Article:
Ideas

Note

Remember that config is in Python, resources are collected by Python, so when you need to define something more than once, just use for loop.

Config

Config file is python file. That is passed to CodernityREST by setting CFG environment variable. Config is then collected and available via crest_cfg python module.

It is strongly recommended to import it as it is, and to get variables in following way:

import crest_cfg as cfg

cfg.get("SETTING", "value_when_not_set")

The get method behaves like stdlib python dict.get, so setting no default value will raise exception when setting is not defined.

Note

Normal python crest_cfg.SETTING will also work, but it’s not recommended.

Local / test config

try:
    from local_config import *  # NOQA
except ImportError:
    pass


# add test_config.py file to override above settings

try:
    from test_config import *  # NOQA
except ImportError:
    pass

It will allow you to have local specific config.

Overriding via env variables

You can override any setting by setting environment variable prefixed with CREST_. So if you want to setup environment = 'development' you can set CREST_environment="development".

Values for env variables should be json encoded. Or you can give it a prefix for simple types like CREST_environment=str:development.

Resource Router

It’s used to define what python function should be called on given PATH and what METHOD (regex works too).

You should define as many ResourceRouters as you wish, finally all are compacted/reduced into one router like thing just before CodernityREST is fully functioning. For performance it doesn’t matter if you have one ResourceRouter with 100 methods, or 100 ResourceRouters with one method.

r_sys = ResourceRouter('/', groups=('sys',))
r_sys.add_str('GET', '/kill_me', stop_server)
r = ResourceRouter('/')
r.add_str('GET', '/ping2', ping)

Use ResourceRouter as a container for your functions/methods with similar properties.

Exception maps

That’s one of core features in CodernityREST. By defining ExceptionMap you map a python exception to HTTP response code. It will work with any exception you want. No more problems with 3rd party exceptions and 500 Response codes.

They are evaluated from current PATH to / unless you specify single=True. When inherit_msg is set, it means that original exception message should be used.

ex_map = ExceptionMap()
ex_map.add(CustomException, 409, 'custom exception')
ex_map.add(CustomExceptionWithMsg, 409, inherit_msg=True)

r_exc.set_ex_map(ex_map)

Exceptions

To make coding and debugging easier in addition to Exception maps and Req dumper CodernityREST adds X-Error-Id header to failing responses with unique error identifier so you can refer to it later.

**opts

As you have probably seen, both ResourceRouter and single route accept **opts as arguments.

Everything you pass there will be available via req.opts inside your method. They are passed as they are, no copy or other modifications are made (except special ones)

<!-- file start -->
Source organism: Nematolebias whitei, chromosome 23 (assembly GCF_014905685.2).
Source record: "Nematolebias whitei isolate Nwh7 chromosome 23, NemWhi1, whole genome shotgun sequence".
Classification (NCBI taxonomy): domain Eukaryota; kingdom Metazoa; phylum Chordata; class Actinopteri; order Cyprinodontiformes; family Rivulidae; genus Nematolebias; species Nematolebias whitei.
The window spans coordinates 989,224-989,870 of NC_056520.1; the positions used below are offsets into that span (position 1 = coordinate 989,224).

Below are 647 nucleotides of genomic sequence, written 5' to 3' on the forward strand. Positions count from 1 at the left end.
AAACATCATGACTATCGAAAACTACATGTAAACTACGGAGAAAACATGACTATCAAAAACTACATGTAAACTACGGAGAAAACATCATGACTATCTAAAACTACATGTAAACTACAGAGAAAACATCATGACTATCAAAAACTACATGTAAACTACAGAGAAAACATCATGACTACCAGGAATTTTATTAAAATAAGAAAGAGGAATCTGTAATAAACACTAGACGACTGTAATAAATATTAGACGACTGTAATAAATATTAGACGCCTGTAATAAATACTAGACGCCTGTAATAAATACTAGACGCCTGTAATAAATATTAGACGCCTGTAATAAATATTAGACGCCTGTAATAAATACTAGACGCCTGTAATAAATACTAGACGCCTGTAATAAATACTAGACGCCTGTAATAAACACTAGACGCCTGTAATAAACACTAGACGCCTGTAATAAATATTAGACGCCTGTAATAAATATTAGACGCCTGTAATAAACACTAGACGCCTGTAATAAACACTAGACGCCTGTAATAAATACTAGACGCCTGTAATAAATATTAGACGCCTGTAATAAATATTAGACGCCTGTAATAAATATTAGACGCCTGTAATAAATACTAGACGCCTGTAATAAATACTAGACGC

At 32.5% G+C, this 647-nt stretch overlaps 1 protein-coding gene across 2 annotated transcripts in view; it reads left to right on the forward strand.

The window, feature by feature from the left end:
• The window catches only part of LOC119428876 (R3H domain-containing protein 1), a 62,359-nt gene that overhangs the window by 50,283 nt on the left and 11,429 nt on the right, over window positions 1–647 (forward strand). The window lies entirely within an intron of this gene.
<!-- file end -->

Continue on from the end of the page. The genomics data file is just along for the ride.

What’s important, opts given on single route are merged with those from ResourceRouter.

Use cases

  • database connections (can be ResourceRouter specific or even single route). No problem at all with multiple databases, database connections or even engines.
  • in fact any object that you need inside your function.

Note

Do not miss Special opts

Special opts

There are some special opts, they are treated separately, and they are removed from final opts: - validator, it will validate request data / arguments with given validator. Error response is returned automatically. When validator passes, the flow continues. - dec, it decorates your method by given functions.

Both dec and validator can have priority. Wrapping starts from lowest one to highest one, so the highest priority will be called at first when calling this method.

r.add_str('GET', '/dec', decorated, dec=((9, dec_2), (8, dec_1)))
r_prios.add_str('GET', '/y', techo, validator=(3, DecOrders()),
                dec=((4, techo_dec1), (2, techo_dec2)))

Validator by default is nothing more or less than colander object. In fact it’s trivial to implement other validation method.

Use cases

  • Authorization (basic/digest, database)
  • Preconditions check (is the function/method valid in given time)
  • Validation (yes, validation is using this mechanism)
  • Customization, parameters modification
  • Anything you wish (almost)

Remember that with priorities you can first authorize, then validate, and finally check some precondition. Or... any other order of those 3 given functions.

Groups

Sometimes you might need to enable / disable some methods or resources without code modifications.

For that CodernityREST has groups. Any ResourceRouter can be in many groups, then in config file you can define route_groups, every resource with non matching group will be ignored (not registered).

r_sys = ResourceRouter('/', groups=('sys',))

Use cases

  • Separate internal / external endpoints in single code base (same urls different group)
  • Define other opts on different groups (you can define as much ResourceRouters as you wish)

Best practices

  • Do not decorate functions “manually” use dec in **opts - It will allow you to use all CodernityREST features and benefit from it. - You will be able to easily change api behaviour.
  • Use ResourceRouter as many times as you wish and need.
  • Keep logic separated.
  • Try avoid one big ResourceRouter. As mentioned before, CodernityREST will work perfectly with one big ResourceRouter, but believe us, you really want to create more than one ResourceRouter to easily control your logic (decorators, opts, groups etc).
  • Use validators.

Note

Most of features are tested in tests, you can check them, and ask for more info if needed.